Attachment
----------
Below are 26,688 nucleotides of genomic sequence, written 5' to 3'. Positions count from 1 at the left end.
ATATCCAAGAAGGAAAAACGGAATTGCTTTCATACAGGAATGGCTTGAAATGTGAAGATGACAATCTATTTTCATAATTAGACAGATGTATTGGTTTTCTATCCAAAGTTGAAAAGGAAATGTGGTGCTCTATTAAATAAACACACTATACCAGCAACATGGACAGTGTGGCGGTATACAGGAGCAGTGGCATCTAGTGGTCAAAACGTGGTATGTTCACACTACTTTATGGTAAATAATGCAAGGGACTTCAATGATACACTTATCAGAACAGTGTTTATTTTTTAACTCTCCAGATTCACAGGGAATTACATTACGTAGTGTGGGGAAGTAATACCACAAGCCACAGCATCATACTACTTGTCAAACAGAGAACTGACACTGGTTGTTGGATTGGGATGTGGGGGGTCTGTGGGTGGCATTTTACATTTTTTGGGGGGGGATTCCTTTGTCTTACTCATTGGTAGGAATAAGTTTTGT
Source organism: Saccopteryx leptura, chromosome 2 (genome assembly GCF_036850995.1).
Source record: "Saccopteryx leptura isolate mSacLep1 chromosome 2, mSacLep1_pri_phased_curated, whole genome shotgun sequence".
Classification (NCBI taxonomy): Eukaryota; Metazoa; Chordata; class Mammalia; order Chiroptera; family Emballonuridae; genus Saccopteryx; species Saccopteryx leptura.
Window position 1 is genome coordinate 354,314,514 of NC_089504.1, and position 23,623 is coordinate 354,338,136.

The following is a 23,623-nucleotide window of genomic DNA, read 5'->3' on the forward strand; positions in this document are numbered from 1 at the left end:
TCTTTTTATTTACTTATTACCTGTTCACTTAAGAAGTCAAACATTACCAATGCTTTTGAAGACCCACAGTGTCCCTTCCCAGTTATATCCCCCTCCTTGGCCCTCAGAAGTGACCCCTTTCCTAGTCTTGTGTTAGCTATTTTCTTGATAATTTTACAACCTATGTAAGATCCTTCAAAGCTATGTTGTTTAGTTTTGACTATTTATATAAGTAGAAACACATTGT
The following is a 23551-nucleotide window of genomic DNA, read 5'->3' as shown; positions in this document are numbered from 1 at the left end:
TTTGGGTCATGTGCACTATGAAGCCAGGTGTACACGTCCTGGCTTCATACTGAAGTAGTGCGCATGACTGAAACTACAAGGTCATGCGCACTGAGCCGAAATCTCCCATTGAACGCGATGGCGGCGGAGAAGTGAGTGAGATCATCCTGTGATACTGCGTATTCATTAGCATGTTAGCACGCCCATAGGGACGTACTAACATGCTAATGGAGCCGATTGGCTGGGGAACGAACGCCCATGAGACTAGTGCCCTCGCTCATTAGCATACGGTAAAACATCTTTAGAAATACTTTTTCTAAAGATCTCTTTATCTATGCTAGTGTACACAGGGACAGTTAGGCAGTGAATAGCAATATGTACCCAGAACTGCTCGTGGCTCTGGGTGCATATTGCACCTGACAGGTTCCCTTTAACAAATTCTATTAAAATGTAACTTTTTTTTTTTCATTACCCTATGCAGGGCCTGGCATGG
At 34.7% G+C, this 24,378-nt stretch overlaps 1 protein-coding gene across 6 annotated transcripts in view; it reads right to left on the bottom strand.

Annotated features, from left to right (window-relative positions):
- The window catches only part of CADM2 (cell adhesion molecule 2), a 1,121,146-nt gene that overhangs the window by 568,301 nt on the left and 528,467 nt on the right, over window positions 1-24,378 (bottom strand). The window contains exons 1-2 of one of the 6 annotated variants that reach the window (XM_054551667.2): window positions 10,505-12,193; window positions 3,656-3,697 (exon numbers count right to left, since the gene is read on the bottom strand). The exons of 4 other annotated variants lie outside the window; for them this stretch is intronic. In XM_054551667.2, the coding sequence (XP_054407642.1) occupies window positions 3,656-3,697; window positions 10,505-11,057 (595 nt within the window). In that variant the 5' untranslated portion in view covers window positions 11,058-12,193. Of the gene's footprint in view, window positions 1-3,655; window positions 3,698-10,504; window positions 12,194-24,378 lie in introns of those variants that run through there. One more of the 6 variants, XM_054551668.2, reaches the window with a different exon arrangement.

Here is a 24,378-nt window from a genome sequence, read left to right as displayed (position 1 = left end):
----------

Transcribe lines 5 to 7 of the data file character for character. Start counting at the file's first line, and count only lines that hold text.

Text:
Classification (NCBI taxonomy): Eukaryota; Metazoa; Chordata; class Mammalia; order Chiroptera; family Emballonuridae; genus Saccopteryx; species Saccopteryx leptura.
Window position 1 is genome coordinate 354,314,514 of NC_089504.1, and position 23,623 is coordinate 354,338,136.

The following is a 23,623-nucleotide window of genomic DNA, read 5'->3' on the forward strand; positions in this document are numbered from 1 at the left end: